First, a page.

IMMM RICE AND BEYOND SERVES TRADITIONAL THAI dishes from a buffet line, one to three dishes plus rice for a set price, and co-owner Dew Suriyawan races to tell me that that doesn’t mean what he knows Americans will think it means. “I don’t want people to think of Panda Express,” he says.
“We’re not trying to be cheap like Panda Express,” his partner, Noon Tosakulwong, says. “We’re just trying to serve the food like they serve it in Thailand.”
To be honest, I pretty much stopped thinking about Panda Express as soon as I opened the door and was hit with a pungent blast of fish sauce in the air. That was an unmistakable sign that we were dealing with Thai food making few concessions to being halfway around the world in America.
Dew, who manages the restaurant, and Noon, who has a day job but comes by in the evenings, wanted to offer a style or subgenre of Thai food called khao rad gaeng. Which literally means “curry over rice,” but stands for any kind of fast food sold with rice from street stalls, where it might be bubbling in pots, sitting in foil pans—or warming on a steam table. For Americans the steam table may imply lower-quality food and service, but for the owners of Immm, it’s a way to get closer to the way food tastes in Thailand—because it’s sat for hours, deepening its flavors. “Some dishes you have to leave overnight. You have to marinate [the meat in] it, you have to stir—not just make the sauce and serve it to the customer,” Dew says. Dishes which are meant to be stir-fried are cooked to order, but others such as curries are allowed to sit: “It’s better to make the curries in a big quantity and just leave it a little while. And also, because it’s time consuming [to make a curry from scratch], it’s not worth it to make one small thing at a time.”
The result is that even dishes which are familiar from other Thai restaurants—jungle curry, tom yum khai soup—taste different than you might be used to. Partly because they’re prepared differently, but also because they opened the restaurant in the Argyle area, in the former Thai Avenue on Broadway, where they’d have easy access to authentic Thai ingredients. “We have pad thai and pad see eiew,” Noon says, naming two common Thai take-out favorites, “but we try to make it authentic. We use Chinese broccoli in pad see eiew. It’s harder to find, so some restaurants use regular broccoli, but we try to make it as close to Thailand as we can.”
“And pad thai, we put chives in there—” Dew says.
“We put pickle radishes, and the small crispy shrimp,” Dew says. “A lot of restaurants in America don’t use that, one, it’s expensive and two, Americans tend to leave that out, but we try to put everything in there.”
These differences make ordering and dining at Immm (the name means “I’m full”) a unique and educational experience even for those who’ve been eating Thai for decades. To aid in that understanding, I photographed everything on the buffet line one day recently, and asked Noon and Dew to tell me a little bit about each dish. At first my concern was that it would be a whole slideshow of brown curries, and well, it kind of is, but you soon see that khao rad gaeng covers a lot of different kinds of flavors, and that you’re meant to put together a balanced plate that might include a spicy curry, a fresh stir-fry, and something with some sweetness to it. The buffet will of course change from day to day, but Noon and Dew expect that most of the dishes shown will be available on any given day.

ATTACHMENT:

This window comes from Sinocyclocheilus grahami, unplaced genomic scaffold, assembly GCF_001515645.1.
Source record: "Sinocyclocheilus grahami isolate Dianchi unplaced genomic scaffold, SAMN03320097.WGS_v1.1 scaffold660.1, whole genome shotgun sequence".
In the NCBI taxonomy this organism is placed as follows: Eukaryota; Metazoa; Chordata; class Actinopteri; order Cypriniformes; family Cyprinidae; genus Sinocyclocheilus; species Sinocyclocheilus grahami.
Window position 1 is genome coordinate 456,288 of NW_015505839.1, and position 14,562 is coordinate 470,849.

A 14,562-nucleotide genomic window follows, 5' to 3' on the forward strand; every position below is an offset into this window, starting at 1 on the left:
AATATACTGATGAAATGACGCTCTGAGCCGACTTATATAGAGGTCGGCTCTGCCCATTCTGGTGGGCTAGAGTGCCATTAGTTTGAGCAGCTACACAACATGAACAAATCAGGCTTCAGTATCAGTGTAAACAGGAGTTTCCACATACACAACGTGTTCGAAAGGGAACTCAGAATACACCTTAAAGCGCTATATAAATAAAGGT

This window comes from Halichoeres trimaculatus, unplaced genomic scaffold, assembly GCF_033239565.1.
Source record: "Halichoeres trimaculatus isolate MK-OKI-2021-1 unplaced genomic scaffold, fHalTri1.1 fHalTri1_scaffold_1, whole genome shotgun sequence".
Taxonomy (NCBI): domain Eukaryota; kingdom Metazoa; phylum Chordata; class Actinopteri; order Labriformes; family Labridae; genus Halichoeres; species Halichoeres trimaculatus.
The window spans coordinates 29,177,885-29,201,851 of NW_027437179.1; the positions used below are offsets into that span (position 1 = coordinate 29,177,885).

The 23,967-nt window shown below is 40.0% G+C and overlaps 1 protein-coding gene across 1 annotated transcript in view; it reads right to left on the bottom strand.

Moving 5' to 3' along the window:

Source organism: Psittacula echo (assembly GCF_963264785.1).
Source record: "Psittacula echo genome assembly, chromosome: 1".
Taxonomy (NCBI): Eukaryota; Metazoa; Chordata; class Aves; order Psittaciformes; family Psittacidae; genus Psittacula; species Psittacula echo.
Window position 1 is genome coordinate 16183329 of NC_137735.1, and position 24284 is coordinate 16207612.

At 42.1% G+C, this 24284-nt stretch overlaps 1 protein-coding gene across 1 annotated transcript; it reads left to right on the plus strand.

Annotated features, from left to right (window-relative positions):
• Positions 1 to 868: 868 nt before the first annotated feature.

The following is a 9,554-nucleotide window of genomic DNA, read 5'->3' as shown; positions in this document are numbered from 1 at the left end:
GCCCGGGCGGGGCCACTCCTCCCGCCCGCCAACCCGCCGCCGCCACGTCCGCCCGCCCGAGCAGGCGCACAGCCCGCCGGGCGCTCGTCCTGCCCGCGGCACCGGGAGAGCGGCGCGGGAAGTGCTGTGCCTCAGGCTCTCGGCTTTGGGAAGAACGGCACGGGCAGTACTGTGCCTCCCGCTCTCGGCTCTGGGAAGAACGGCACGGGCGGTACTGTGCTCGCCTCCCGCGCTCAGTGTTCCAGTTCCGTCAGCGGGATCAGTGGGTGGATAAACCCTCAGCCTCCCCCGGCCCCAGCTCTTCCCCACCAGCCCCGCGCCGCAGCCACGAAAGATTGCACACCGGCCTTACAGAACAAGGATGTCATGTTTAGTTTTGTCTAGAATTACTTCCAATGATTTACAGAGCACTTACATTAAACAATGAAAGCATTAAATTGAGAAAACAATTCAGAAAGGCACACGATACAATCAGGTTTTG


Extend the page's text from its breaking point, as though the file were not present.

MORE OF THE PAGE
Gallery: 18 Things to Eat at Immm Rice and Beyond
NEITHER DEW NOR NOON PLANNED TO BE IN THE restaurant business, but as with so many of Chicago’s Thais, it runs in the family. Dew was studying information technology at DePaul when he and his sisters took over Spoon, one of the oldest Thai restaurants in the city and one long appreciated by foodies for being one of the first to make its “secret menu” of more authentic Thai dishes readily accessible to non-Thai diners. I first heard of interesting new things happening there when Dave Miller of Baker/Miller told me that the new owners were doing more authentic food for the Thai community on Friday night, but I never managed to follow up on the story. Turns out Dew had done that, but the Friday nights hadn’t really been successful—”It was a long day,” he said, preparing all the Thai food, staying open until early morning hours so Thais working in restaurants could come by after their shifts—and then staying even later himself to clean up for the next day.
But the focus on authenticity might have helped lead to teaming up with his friend Noon to open Immm. “We’ve known each other for a long time,” she explains. “My brother owns another restaurant, Jaiyen, and I consider myself a little bit of a foodie—”
“She’s a foodie!” Dew interjects.
Noon continues, “I have my day job and at night I would go out and try different restaurants, from every cuisine—I like Korean, American, even Filipino. And I would get ideas of what I would do in my own restaurant. So one day he was just, why don’t we open a restaurant?”
One strength is that they represent all of the major areas of Thai cuisine—she’s from Bangkok, but he’s from Chiang Mai in the north and the cook they hired is from Isan, in the northeast. Maybe that’s why they see a mission of education and authenticity in their restaurant, representing Thai food from all its regions as well as its influences—as Dew says to me at one point, “Thai food is basically Indian food mixed with Chinese food,” a description that many would probably object to, but isn’t a bad start for a newcomer understanding it.
“It’s funny that I try to find my job in the IT field, and I end up with these restaurants,” Dew says. “Because I like it. I like food. I feel happy when I make food, actually.”
Michael Gebert is the orange chicken at Fooditor.
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